The bizarre internet mystery of an Avril Lavigne song that doesn't exist | Boing Boing
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The bizarre internet mystery of an Avril Lavigne song that doesn’t exist | Boing Boing

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For the last 20 years or so, I have had a healthy ambivalence towards Avril Lavigne. I don’t get worked up over manufactured pop stars and pop songs; sometimes they’re fine, they have a purpose, whatever. If I happen to be exposed to the music, maybe it’ll be tolerable, who knows.

But I recently learned about the Avril Lavigne song “Dolphins” and I’m utterly, utterly captivated.

That screenshot unfortunately does not include the song’s stellar outro:

Give me a D
Give me a O
Give me a L
Give me a P
Give me a H
Give me a I
Give me a N

Wow.

Somehow this song has existed across lyric websites since at least 2007—except, as far as anyone knows, the song itself has never actually existed. Ethan Chiel on Fusion tried looking into this situation years ago, but to no avail:

Summer 2007 seems telling: it’s right after Lavigne released The Best Damn Thing, the album that included the single “Girlfriend.” LyricsMode ultimately offers no information about the source, just that 3,467 visits to “Dolphins” particular lyric page have been made. LyricsMode’s webmaster, Oleg Kashtalyan, told me via email that the Dolphins page “was added by unregistered user on our website, so we have no information about author and data.”

The CBC has reported that some people have indeed tried to contact Avril Lavigne and/or her representatives for an official comment on this mysterious meme song, but to no avail.

The popular “very online” newsletter GarbageDay also investigated this phenomenon recently:

Based on a Twitter search for “dolphin avril,” the earliest mention I could find about the song was from 2011, when a Avril fan account appears to have auto-tweeted a Hot Lyric page for “Dolphins”. It was then mentioned once in 2012, once in 2013, and then there was another flurry of activity in it in 2015. The 2015 spike appears to correspond to “Dolphins” trending on Tumblr at the same time. But the 2015 Tumblr meme references previous Tumblr posts about the song. Chiel traced the fake song lyrics back to at least 2007. But it may be even older. I found a Google cache that may date the song all the way back to 2005. I also searched for Portuguese results, as well, on the off chance it originated in Brazil, like the theory that Avril Lavigne was secretly replaced with an actress named Melissa. Though, Brazilian stans seem just as confused about “Dolphins”.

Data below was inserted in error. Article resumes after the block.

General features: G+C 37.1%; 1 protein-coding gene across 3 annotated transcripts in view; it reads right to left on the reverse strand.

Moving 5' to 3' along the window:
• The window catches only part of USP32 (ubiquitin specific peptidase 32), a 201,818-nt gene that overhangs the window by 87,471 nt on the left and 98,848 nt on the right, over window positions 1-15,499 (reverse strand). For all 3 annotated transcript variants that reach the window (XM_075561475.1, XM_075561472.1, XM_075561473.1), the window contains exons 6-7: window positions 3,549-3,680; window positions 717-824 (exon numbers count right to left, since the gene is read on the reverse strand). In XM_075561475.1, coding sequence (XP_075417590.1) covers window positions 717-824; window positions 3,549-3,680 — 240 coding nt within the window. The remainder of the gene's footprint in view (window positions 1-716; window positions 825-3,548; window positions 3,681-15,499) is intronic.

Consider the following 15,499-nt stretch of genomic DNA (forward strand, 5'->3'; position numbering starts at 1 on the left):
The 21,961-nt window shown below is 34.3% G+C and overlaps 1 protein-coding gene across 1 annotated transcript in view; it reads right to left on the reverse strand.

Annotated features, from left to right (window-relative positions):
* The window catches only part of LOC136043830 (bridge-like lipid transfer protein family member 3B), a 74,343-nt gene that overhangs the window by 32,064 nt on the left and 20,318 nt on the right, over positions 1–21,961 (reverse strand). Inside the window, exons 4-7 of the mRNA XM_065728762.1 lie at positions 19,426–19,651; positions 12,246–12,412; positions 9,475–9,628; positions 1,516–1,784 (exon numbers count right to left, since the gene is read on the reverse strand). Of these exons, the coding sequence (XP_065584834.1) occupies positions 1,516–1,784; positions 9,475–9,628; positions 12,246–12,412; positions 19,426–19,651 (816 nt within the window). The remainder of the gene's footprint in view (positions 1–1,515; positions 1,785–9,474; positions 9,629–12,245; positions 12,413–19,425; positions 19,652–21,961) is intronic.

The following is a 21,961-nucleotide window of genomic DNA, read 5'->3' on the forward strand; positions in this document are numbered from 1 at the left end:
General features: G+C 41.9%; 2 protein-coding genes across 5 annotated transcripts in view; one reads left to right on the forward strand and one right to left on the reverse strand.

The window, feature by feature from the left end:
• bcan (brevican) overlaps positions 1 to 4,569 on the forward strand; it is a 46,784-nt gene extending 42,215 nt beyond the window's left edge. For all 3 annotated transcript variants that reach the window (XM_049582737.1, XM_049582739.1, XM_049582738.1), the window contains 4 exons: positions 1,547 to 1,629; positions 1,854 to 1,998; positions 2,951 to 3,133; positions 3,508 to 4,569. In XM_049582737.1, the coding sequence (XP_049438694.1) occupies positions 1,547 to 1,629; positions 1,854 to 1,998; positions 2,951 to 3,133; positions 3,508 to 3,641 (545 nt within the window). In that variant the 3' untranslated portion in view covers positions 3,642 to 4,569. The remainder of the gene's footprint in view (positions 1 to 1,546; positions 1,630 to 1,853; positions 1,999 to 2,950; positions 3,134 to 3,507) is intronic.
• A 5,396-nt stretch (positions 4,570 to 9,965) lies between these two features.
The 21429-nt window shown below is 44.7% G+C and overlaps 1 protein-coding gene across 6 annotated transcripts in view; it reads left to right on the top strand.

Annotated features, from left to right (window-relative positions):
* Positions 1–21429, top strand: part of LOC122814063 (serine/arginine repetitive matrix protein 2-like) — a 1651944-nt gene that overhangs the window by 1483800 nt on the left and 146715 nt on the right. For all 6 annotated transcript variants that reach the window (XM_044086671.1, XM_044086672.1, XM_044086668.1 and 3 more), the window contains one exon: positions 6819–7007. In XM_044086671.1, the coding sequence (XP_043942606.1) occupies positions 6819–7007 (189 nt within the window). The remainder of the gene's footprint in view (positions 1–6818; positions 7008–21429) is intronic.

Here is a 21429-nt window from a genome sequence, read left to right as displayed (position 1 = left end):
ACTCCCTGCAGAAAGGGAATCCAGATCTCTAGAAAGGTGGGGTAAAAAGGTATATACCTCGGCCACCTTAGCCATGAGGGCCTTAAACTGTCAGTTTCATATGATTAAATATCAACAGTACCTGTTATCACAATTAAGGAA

The song has all the hallmarks of a messageboard in-joke. I tried searching 4chan and LiveJournal archives from 2007, but didn’t find anything. I have this deep suspicion it started on a fan board, but I can’t prove it. So, unfortunately, Avril Lavigne’s “Dolphins” will remain a mystery.

There are some fan cover versions of the song on YouTube, but is it even technically a “cover song” if the song isn’t real in the first place?

And this is perhaps why I’m so fascinated by “Dolphins.” It’s kind of a perfect manifestation of wholesome Internet absurdity. Some bored teenager probably thought they were being funny back in 2007 when they added the lyrics to LyricsMode, a fairly trite jab at the general vapidness of pop music. Okay, fine. But that gag took on a life of its own—a meme in the original Richard Dawkins sense of a viral idea that perpetuates its own existence through culture, the survival mechanism of a pure thought. 14 years later—probably twice the lifespan of the original prankster!—and it still thrives, mutating into its own artform, as evidenced by the YouTube “covers.” Now, the fake song is, in fact, a real song. It literally willed itself into existence. Because ideas have power, which is why you should be careful with which you let inside your head, lest they come to life as YouTube covers of non-existent songs or the protagonist of a Grant Morrison comic book.

But I may be overthinking this. It might just be a symptom of the Mandela Effect. Or worse, it could be a depressing indictment on how disinformation never really goes away, and how virality, even as a joke, can still take on a life of its own, until it manifests into reality. Just like a political rumor: if you keep insisting that the Avril Lavigne Dolphin Song is real, then enough people will eventually believe it, and that’s all you need.

In other words, Dolphins are you. Dolphins are me. Dolphins are everyone that includes you and me.

Image via Wikimedia Commons and Pexels (altered)



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